Managing your cash flow

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As your sales grow, you may find your costs rising, too. Here’s how to understand your cash flow and budget wisely for success.
This content reflects the real-life experiences of individuals. Participants received compensation for sharing their stories. Venmo is not making any recommendations regarding finances. Consider seeking advice from your financial advisor.


your costs

Your business’ operational costs can be broken into two distinct categories: fixed expenses and variable expenses.

Fixed expenses

Fixed expenses are costs that remain the same every month, regardless of how many sales you make.Your business’ fixed expenses are likely unique to your industry, but a few common ones include:
  • Rent, like rent for a workspace, storage space, or studio
  • Loan payments, like car and equipment loans
  • Some utilities and services, like your cell phone, internet, or software subscriptions

Variable expenses

Variable expenses are costs that can vary from month to month.Typically, these expenses grow when you make more sales, and shrink when you make fewer sales. Your business’ variable expenses are likely unique to your industry, but a few common ones include:
  • Hourly labor
  • Production costs, like raw materials
  • Packaging and shipping costs
  • Maintenance and equipment repairs
  • Some utilities, like gas and electricity

Budgeting your expenses

When planning your business’s budget, you’ll need to take both fixed and variable expenses into account.
Fixed expenses are easy to budget for—they are the same every month. When it comes to budgeting for variable expenses, you’ll have to take a look at what you already know about your business’s expenses and output. The more information you have, the easier it will be for you to plan for the future.
Your business’ variable cost per unit can help you identify areas for expansion and opportunity.
An easy way to determine your variable cost per unit is by adding up the number of units you’ve produced over your chosen time period, like the past year, then adding up all your business’s variable expenses for that same timeframe. Your variable cost per unit is the sum of your variable expenses divided by the number of units.

Calculate your

variable cost per unit

Let’s say you sell 100 products a year and spend $1,000 on variable expenses—like labor and raw materials. Your variable cost per unit would then be:
With this information, you’ll
be able to:
  • Set a fair sales price for your product
Once you understand how much it costs you to produce your product, you’ll better understand how much you need to charge in order to turn a profit.
  • Identify areas of your budget that impact their bottom line
Are your materials costing you an arm and a leg? Could you find a more efficient way to create your product at scale, effectively reducing your labor costs?
If you’re able to reduce your
variable cost per unit, it may
help your business:
  • Take home more profit at every sale
Lower production costs will help you improve your profit margin.
  • Offer more competitive prices to customers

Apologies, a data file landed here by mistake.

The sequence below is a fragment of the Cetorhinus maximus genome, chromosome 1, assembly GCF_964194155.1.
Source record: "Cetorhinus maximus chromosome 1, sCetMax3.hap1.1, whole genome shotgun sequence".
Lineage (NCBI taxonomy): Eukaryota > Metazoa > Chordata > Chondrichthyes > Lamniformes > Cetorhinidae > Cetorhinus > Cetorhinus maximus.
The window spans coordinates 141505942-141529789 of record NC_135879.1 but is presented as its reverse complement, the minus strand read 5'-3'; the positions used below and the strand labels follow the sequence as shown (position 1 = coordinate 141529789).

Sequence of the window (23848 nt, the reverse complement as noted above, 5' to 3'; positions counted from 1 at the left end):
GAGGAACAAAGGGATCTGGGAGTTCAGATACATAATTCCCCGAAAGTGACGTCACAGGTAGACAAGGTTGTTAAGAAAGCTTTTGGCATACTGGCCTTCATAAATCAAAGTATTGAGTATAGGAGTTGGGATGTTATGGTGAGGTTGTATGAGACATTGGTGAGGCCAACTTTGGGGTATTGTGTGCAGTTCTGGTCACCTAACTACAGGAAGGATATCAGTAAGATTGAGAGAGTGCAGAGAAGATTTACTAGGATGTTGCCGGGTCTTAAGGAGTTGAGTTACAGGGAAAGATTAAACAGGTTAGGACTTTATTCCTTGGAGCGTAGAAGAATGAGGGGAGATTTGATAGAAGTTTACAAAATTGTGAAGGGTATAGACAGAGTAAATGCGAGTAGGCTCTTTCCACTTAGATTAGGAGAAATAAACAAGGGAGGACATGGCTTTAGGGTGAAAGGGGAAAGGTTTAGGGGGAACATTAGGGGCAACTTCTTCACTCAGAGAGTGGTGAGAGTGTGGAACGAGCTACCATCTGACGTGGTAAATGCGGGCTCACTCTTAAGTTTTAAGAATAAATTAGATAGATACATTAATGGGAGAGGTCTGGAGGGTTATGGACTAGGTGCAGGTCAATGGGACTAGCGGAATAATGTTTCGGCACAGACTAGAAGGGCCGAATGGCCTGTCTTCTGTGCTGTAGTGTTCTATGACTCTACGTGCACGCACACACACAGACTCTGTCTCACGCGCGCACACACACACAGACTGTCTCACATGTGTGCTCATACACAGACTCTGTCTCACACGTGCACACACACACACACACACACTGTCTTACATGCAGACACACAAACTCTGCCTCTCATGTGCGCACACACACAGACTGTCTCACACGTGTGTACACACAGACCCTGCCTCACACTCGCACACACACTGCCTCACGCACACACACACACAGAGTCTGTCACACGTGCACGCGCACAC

In a competitive market, pricing is everything. With a lower variable cost per unit, you may be able to lower your sales price without affecting your bottom line.
Say no to guesstimating
Underestimating is one of the most common mistakes budgeters make, so try to resist the temptation to simply estimate your variable expenses. It pays to be thorough!
One-time expenses count, too
Even if you’ve recently made a payment you feel confident you won’t have to make again (for example, maintenance on a broken piece of machinery), make sure you include all your business expenses in this calculation.
Pay yourself
Determine the number of hours you spend working for your business, and be sure to provide yourself with a livable wage. This will help you ensure that you are pricing your goods correctly and paying yourself fairly.

Making your expenses

work for you

There are a few simple ways your business canimprove its net profit, or the amount of money your business has left over after accounting for all of itsfixed and variable expenses, including the cost of materials and labor.
There are a few simple ways your business can improve its net profit, or the amount of money your business has left over after accounting for all of its fixed and variable expenses, including the cost of materials and labor.
Reduce your fixed
Because these expenses are the same whether a business sells one product or five hundred products that month, it’s important to keep them as low as possible. This might look like finding a cheaper space to rent, for example, or switching utility providers.
Reduce your
variable expenses
Because your variable expenses reflect cost per product, this can be an especially effective tactic if your business has a high sales volume. This might look like reducing the cost of materials, for example, or finding more efficient ways to produce your product.
Sell more products
“Just sell more”—easy, right? But it’s worth mentioning that long as your business’s operating costs do not increase at a faster rate than its revenue, your profit margin will rise. Don’t fret if this doesn’t come right away. As you get into the groove of running your side business, you’ll get there.



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